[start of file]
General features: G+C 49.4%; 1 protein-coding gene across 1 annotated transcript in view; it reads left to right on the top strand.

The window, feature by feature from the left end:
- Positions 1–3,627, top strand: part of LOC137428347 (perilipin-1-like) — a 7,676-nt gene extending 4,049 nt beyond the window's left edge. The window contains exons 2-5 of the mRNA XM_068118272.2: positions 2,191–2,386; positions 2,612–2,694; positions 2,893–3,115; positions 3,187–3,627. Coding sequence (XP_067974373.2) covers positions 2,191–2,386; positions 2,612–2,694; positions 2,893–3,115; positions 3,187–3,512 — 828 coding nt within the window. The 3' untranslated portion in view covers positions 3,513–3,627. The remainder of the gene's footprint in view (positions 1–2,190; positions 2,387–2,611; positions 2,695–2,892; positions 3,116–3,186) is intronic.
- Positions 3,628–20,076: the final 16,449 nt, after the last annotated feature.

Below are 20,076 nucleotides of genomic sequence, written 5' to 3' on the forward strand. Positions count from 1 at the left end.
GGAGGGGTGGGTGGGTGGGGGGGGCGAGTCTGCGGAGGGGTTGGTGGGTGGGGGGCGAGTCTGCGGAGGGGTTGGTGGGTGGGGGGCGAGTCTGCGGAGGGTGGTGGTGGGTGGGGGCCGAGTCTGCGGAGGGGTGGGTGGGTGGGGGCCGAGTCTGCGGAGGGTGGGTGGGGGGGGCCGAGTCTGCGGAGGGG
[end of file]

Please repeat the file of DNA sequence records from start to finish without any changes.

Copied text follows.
General features: G+C 49.4%; 1 protein-coding gene across 1 annotated transcript in view; it reads left to right on the top strand.

The window, feature by feature from the left end:
- Positions 1–3,627, top strand: part of LOC137428347 (perilipin-1-like) — a 7,676-nt gene extending 4,049 nt beyond the window's left edge. The window contains exons 2-5 of the mRNA XM_068118272.2: positions 2,191–2,386; positions 2,612–2,694; positions 2,893–3,115; positions 3,187–3,627. Coding sequence (XP_067974373.2) covers positions 2,191–2,386; positions 2,612–2,694; positions 2,893–3,115; positions 3,187–3,512 — 828 coding nt within the window. The 3' untranslated portion in view covers positions 3,513–3,627. The remainder of the gene's footprint in view (positions 1–2,190; positions 2,387–2,611; positions 2,695–2,892; positions 3,116–3,186) is intronic.
- Positions 3,628–20,076: the final 16,449 nt, after the last annotated feature.

Below are 20,076 nucleotides of genomic sequence, written 5' to 3' on the forward strand. Positions count from 1 at the left end.
GGAGGGGTGGGTGGGTGGGGGGGGCGAGTCTGCGGAGGGGTTGGTGGGTGGGGGGCGAGTCTGCGGAGGGGTTGGTGGGTGGGGGGCGAGTCTGCGGAGGGTGGTGGTGGGTGGGGGCCGAGTCTGCGGAGGGGTGGGTGGGTGGGGGCCGAGTCTGCGGAGGGTGGGTGGGGGGGGCCGAGTCTGCGGAGGGG